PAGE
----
Deploying Server Core 2008 R2 for Hyper-V: Network Teaming

In our deployment, we are using servers with Intel network adapters, so the first thing is to install the manufacturer driver package because this enables the ANS (Advanced Network Services) functionality such as Teaming.

The new version of the Intel driver for Server 2008 R2 includes a command line utility for managing networks in Server Core known as ProsetCL, which operates with a syntax not too dissimilar from PowerShell.

The commands from ProsetCL I will be using in this post are:

  • ProSetCL Adapter_Enumerate
  • ProSetCL Team_Create

The full Intel documentation for ProsetCL can be found at

With all of the adapters nicely named from the previous post Deploying Server Core 2008 R2 for Hyper-V: Network Naming, this part is actually pretty easy.

The first step is to run an export of the current network adapters to a text file with ipconfig /all > C:Adapters.txt. Once you have this open the file with Notepad.exe C:Adapters.txt.

With the text file open, in the command line window, navigate to the directory C:Program FilesIntelDMIXCL which is where the ProsetCL utility is installed. You could register the directory into the PATH environment environment variable if it makes your life easier, but I didn’t do this personally.

Execute the command ProsetCL Adapter_Enumerate. This will output a list of the network adapters on the server into the command line. Sadly, the Intel utility and Windows order the network adapters differently which is why the text file is needed to marry the two up.

Once you have figured out which adapters need to be teamed together to form your various Client Access, Management, Heartbeat, CSV and Live Migration networks, you are ready to proceed.

You need to know at this point what type of teams you want to create also. The Intel adapters and utility support the following team types:

Team Type Team Function ProsetCL Shorthand
Switch Fault Tolerance Two adapters are connected to independent switches, with only one adapter active at any one time. In the event of a switch failure, the standby link will become active allowing communication to continue. SFT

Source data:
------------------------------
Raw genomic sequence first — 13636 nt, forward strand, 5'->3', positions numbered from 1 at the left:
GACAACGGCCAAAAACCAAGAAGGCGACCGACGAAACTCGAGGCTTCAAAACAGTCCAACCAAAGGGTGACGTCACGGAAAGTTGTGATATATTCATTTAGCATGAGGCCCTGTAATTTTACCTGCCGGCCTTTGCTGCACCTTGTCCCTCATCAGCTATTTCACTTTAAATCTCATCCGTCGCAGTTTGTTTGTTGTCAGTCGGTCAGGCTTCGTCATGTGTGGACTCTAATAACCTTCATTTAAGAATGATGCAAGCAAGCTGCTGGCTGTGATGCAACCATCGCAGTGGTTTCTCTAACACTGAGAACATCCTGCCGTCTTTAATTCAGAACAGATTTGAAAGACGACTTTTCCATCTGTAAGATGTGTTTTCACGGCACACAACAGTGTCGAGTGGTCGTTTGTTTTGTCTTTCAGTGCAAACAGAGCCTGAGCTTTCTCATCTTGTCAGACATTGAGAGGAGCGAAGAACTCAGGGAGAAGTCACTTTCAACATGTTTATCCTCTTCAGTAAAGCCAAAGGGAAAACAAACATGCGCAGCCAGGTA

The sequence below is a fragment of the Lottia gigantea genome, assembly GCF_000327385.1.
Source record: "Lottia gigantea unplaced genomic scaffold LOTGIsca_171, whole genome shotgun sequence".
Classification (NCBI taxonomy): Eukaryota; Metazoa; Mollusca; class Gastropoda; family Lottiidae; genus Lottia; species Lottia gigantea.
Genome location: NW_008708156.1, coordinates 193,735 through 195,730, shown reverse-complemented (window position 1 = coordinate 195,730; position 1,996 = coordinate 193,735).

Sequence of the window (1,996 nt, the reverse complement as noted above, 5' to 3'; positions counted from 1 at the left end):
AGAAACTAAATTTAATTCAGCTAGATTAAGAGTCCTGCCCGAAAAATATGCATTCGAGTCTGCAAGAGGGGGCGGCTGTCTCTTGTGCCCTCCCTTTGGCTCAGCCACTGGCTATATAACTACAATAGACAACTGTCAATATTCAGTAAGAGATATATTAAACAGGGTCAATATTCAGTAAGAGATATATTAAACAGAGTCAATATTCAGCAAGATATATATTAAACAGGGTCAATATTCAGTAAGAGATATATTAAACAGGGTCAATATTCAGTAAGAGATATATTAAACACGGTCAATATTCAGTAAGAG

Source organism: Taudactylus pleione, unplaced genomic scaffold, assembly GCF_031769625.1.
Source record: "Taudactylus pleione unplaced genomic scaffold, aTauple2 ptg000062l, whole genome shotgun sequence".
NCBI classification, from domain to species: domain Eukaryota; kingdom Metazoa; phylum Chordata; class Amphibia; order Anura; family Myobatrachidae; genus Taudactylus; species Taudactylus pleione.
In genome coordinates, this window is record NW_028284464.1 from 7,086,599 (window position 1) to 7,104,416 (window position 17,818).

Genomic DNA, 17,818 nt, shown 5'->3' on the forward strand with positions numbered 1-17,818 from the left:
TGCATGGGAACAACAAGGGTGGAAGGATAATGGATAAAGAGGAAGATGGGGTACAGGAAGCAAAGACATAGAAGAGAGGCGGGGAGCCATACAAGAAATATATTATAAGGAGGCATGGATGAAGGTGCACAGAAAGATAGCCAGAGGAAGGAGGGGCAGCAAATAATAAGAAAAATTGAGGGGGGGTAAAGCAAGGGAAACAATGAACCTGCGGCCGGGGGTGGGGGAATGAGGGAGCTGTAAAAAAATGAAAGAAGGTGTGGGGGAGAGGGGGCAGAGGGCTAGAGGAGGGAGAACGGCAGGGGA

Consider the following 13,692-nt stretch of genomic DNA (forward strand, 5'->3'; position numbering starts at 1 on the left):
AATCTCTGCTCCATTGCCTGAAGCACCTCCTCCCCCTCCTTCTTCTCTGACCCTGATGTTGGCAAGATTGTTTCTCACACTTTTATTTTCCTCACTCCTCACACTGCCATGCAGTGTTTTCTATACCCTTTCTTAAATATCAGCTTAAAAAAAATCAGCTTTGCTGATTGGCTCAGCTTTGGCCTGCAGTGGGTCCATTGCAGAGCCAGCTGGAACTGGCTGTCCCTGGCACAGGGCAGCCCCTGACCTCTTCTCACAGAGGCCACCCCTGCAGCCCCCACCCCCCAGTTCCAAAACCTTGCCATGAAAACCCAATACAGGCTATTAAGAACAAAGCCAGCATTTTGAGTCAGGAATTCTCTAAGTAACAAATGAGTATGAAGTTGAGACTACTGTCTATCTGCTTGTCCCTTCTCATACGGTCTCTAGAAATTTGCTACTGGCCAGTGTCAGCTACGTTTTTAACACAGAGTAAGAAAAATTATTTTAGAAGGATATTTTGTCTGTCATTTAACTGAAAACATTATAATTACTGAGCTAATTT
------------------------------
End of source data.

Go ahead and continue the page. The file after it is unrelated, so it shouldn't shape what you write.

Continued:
Static Link Aggregation Two or more adapters are teamed in an always active manner. This mode allows you to achieve a theoretical speed equal to the sum of the speed of all the adapters in the team. To be used when LACP (Link Aggregation Control Protocol) is not available on your switch infrastructure. SLA
LACP (Link Aggregation Control Protocol) Similar to Static Link Aggregation, however the network adapter and the switch to which it is connected negotiate the aggregation using the LACP protocol. 802.3AD
Adapter Load Balancing Two or more adapters are teamed together, whereby the utility forces traffic to be routed out of each port in turn, equally sharing the load across the ports. ALB
Adapter Fault Tolerance Allows two or more ports to be connected in a team whereby the ports may have differing connection speeds (Eg. 1Gbps for the Primary Active adapter and 100Mbps for the Failover adapter). AFT

For full details and a more detailed explanation of each teaming mode, refer to the Intel ANS page at

Now that you know which adapters to be teamed together and which teaming mode you want to use for each, it is time to create the teams.

Enter the command as follows:

ProsetCL Team_Create 1,2 MAN_Team SFT

In this example, a team will be created using ports number one and two (the numbers as referenced by the previous Adapter_Enumerate command) with a team name of MAN_Team for the Management network using the Switch Fault Tolerance mode.

Following the command, you should receive a prompt that the team was successfully created. A new network adapter will now be present if you execute the ipconfig /all command named, sadly, Local Area Connection.

Assuming you named all your adapters from the default name using the previous post, the adapter will always be called Local Area Connection with no trailing numbers. If you run the netsh interface set interface name command after creating each team, it makes it much easier to name the teams as you go rather than doing them in a batch at the end.

In the next post, I will describe configuring the network binding order to ensure the correct cluster communication occurs out of the correct adapter.